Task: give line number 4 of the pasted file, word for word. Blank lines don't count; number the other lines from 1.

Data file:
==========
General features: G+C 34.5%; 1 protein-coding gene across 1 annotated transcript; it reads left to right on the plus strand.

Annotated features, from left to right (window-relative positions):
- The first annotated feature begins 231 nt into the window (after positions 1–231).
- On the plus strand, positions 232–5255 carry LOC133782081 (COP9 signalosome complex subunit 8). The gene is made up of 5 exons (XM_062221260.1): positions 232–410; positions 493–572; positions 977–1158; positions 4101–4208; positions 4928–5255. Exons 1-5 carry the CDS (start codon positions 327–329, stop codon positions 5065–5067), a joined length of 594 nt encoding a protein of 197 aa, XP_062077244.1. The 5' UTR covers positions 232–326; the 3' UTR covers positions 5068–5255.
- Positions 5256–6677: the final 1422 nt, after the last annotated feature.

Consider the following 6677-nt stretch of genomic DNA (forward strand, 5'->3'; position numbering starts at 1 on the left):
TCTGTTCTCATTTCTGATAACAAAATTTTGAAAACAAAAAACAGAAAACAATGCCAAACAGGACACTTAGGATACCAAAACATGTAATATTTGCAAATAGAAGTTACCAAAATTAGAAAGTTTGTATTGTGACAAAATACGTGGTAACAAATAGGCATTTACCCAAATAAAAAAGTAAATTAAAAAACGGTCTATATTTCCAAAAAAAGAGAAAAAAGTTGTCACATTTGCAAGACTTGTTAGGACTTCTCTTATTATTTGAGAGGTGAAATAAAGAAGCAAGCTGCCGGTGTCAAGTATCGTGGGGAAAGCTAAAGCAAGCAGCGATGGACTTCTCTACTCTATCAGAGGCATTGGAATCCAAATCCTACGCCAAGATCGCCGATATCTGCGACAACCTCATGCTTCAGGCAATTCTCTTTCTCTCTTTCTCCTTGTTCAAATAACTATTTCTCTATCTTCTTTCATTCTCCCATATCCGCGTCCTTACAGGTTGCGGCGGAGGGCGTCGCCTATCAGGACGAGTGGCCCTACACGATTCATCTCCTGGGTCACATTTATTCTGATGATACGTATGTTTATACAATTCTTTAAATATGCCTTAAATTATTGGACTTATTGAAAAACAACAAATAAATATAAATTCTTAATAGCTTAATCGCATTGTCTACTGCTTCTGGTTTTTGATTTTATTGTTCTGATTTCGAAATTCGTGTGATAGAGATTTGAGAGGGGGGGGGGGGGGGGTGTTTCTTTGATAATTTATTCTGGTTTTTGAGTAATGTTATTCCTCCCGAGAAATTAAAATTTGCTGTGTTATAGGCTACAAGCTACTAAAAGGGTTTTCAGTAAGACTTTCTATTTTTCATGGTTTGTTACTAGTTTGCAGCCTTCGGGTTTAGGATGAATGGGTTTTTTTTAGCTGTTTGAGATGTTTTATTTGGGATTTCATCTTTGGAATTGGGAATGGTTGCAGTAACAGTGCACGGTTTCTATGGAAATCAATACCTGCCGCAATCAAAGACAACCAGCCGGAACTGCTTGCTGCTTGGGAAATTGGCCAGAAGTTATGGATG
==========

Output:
- On the plus strand, positions 232–5255 carry LOC133782081 (COP9 signalosome complex subunit 8). The gene is made up of 5 exons (XM_062221260.1): positions 232–410; positions 493–572; positions 977–1158; positions 4101–4208; positions 4928–5255. Exons 1-5 carry the CDS (start codon positions 327–329, stop codon positions 5065–5067), a joined length of 594 nt encoding a protein of 197 aa, XP_062077244.1. The 5' UTR covers positions 232–326; the 3' UTR covers positions 5068–5255.